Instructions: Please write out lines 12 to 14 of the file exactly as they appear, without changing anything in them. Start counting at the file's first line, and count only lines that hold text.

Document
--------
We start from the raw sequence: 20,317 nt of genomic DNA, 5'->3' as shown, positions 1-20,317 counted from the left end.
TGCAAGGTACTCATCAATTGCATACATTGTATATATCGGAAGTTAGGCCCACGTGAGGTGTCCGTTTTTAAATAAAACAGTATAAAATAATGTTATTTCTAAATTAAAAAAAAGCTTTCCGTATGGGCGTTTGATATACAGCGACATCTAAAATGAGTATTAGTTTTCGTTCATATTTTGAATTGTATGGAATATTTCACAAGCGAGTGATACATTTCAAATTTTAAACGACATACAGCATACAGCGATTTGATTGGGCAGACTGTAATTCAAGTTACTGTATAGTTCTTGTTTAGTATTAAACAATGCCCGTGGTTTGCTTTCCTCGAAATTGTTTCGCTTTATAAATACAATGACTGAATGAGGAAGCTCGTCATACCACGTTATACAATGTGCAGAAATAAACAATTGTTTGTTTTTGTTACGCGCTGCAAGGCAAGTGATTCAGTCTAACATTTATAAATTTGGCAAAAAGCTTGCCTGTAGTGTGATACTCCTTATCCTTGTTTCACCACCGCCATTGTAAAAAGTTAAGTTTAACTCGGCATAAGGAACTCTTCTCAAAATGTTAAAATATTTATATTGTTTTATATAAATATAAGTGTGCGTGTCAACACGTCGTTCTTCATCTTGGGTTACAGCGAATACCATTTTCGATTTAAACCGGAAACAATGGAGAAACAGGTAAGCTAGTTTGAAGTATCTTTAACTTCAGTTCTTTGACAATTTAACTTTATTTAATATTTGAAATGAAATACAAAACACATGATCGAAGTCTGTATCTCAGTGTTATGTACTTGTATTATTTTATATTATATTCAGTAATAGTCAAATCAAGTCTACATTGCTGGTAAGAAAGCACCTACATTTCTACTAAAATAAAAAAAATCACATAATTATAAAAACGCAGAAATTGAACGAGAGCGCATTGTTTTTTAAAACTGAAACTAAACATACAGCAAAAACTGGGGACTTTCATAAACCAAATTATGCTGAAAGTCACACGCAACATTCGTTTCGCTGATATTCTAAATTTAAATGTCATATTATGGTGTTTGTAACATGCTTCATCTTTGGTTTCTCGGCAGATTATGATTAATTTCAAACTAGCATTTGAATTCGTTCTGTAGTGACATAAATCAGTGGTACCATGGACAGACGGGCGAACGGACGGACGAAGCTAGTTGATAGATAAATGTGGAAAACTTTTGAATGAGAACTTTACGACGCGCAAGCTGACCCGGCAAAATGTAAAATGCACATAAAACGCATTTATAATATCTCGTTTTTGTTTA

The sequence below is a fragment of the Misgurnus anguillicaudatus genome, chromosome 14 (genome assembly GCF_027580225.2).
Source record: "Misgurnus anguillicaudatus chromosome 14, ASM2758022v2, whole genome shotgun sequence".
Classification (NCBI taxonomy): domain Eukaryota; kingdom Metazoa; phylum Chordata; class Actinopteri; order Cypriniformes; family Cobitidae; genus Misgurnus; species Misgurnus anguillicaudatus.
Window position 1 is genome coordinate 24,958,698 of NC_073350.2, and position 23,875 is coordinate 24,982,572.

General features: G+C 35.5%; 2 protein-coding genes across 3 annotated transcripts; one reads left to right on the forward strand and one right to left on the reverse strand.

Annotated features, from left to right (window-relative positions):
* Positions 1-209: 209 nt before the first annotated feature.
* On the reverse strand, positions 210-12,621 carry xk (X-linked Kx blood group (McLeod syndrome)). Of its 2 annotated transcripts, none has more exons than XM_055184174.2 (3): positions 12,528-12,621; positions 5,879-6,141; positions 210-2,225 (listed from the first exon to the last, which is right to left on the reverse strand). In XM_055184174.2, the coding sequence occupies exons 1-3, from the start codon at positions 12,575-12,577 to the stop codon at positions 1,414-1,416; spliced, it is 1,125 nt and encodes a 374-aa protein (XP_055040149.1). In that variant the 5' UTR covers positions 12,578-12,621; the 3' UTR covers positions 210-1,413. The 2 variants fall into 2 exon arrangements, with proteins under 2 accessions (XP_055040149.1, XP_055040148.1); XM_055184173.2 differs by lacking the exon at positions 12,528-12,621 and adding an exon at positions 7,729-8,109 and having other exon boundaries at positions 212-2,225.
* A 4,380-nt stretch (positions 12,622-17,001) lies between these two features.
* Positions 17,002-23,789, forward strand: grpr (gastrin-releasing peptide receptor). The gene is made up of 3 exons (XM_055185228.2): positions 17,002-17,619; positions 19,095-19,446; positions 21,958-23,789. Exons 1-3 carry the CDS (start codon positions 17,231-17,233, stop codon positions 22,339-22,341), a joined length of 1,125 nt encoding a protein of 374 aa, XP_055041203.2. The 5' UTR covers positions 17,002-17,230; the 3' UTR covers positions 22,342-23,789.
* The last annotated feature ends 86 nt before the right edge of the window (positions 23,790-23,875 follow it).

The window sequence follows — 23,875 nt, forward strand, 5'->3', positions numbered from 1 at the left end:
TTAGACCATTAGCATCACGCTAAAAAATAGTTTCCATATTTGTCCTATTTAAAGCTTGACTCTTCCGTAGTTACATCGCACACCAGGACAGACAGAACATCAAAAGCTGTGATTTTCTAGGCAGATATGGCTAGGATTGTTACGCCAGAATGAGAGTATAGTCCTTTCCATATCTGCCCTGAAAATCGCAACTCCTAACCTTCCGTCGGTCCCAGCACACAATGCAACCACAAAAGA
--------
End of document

* Positions 17,002-23,789, forward strand: grpr (gastrin-releasing peptide receptor). The gene is made up of 3 exons (XM_055185228.2): positions 17,002-17,619; positions 19,095-19,446; positions 21,958-23,789. Exons 1-3 carry the CDS (start codon positions 17,231-17,233, stop codon positions 22,339-22,341), a joined length of 1,125 nt encoding a protein of 374 aa, XP_055041203.2. The 5' UTR covers positions 17,002-17,230; the 3' UTR covers positions 22,342-23,789.
* The last annotated feature ends 86 nt before the right edge of the window (positions 23,790-23,875 follow it).

The window sequence follows — 23,875 nt, forward strand, 5'->3', positions numbered from 1 at the left end: